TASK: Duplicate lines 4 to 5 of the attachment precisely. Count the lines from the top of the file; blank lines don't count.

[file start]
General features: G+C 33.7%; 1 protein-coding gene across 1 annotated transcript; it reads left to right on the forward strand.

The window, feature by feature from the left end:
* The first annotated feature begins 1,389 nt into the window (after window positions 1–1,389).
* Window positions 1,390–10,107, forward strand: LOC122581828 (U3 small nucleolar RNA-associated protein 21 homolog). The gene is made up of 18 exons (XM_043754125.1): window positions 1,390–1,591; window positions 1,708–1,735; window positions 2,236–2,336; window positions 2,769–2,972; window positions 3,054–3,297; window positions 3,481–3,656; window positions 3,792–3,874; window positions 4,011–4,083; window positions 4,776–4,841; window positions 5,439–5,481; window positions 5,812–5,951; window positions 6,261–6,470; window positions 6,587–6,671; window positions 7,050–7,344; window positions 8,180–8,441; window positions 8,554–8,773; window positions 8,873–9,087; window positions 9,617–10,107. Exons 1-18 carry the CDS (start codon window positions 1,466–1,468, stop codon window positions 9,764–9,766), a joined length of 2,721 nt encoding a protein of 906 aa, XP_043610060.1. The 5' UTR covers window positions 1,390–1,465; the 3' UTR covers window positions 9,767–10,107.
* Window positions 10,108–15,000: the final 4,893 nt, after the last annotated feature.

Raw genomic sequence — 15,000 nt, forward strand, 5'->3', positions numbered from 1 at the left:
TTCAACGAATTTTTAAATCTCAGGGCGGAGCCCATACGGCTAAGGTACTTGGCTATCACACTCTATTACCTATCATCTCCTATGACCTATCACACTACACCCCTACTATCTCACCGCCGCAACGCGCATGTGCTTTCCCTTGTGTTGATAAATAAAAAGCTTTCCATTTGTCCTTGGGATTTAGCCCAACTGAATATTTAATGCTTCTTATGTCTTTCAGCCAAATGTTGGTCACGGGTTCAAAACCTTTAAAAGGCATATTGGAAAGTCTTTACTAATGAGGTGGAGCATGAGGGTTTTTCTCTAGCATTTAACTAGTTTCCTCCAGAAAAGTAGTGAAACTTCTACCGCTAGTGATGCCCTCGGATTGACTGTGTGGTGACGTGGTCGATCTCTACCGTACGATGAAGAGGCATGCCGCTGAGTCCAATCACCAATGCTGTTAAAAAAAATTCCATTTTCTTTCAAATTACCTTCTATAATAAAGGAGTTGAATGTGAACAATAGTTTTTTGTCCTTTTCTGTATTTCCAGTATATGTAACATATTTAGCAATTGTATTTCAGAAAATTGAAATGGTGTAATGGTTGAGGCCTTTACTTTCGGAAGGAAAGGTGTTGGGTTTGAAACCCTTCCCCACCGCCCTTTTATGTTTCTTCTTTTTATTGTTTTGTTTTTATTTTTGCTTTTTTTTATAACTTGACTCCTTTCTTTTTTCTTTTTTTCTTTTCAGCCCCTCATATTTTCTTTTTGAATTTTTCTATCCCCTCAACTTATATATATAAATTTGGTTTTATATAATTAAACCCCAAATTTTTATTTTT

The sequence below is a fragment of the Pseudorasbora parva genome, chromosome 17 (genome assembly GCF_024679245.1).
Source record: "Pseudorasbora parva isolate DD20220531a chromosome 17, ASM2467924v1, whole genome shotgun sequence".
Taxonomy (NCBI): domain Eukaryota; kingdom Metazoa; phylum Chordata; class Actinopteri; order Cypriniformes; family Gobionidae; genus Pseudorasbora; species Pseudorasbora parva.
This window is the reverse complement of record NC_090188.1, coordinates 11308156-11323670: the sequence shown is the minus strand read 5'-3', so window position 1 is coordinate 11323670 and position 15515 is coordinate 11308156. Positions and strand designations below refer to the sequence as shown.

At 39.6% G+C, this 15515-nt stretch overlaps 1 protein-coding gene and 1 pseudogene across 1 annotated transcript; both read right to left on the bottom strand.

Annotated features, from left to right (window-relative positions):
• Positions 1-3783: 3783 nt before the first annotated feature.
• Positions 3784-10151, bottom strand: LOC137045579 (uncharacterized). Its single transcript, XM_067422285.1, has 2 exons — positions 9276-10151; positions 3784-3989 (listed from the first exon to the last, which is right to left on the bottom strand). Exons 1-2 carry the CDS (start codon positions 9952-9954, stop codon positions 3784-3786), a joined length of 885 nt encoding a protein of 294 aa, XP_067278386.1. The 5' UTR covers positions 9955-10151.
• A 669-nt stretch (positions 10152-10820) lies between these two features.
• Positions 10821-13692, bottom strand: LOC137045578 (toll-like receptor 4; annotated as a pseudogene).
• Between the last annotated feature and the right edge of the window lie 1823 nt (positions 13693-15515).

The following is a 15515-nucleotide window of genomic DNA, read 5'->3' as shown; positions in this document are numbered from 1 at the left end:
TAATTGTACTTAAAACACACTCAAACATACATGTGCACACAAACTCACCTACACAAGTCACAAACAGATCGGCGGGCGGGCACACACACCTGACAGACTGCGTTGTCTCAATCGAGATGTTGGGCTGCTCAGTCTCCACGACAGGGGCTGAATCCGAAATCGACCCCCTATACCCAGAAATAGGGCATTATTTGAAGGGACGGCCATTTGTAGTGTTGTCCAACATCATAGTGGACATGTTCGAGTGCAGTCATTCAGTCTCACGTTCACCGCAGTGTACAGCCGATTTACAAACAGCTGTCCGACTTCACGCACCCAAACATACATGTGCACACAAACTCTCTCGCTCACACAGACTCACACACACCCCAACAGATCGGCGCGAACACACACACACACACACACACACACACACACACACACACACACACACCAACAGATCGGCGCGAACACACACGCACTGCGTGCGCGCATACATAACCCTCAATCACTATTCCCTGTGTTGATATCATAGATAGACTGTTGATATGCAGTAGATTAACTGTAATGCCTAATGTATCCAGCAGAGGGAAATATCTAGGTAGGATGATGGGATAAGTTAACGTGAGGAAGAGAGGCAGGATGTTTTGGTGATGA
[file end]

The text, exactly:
* Window positions 1,390–10,107, forward strand: LOC122581828 (U3 small nucleolar RNA-associated protein 21 homolog). The gene is made up of 18 exons (XM_043754125.1): window positions 1,390–1,591; window positions 1,708–1,735; window positions 2,236–2,336; window positions 2,769–2,972; window positions 3,054–3,297; window positions 3,481–3,656; window positions 3,792–3,874; window positions 4,011–4,083; window positions 4,776–4,841; window positions 5,439–5,481; window positions 5,812–5,951; window positions 6,261–6,470; window positions 6,587–6,671; window positions 7,050–7,344; window positions 8,180–8,441; window positions 8,554–8,773; window positions 8,873–9,087; window positions 9,617–10,107. Exons 1-18 carry the CDS (start codon window positions 1,466–1,468, stop codon window positions 9,764–9,766), a joined length of 2,721 nt encoding a protein of 906 aa, XP_043610060.1. The 5' UTR covers window positions 1,390–1,465; the 3' UTR covers window positions 9,767–10,107.
* Window positions 10,108–15,000: the final 4,893 nt, after the last annotated feature.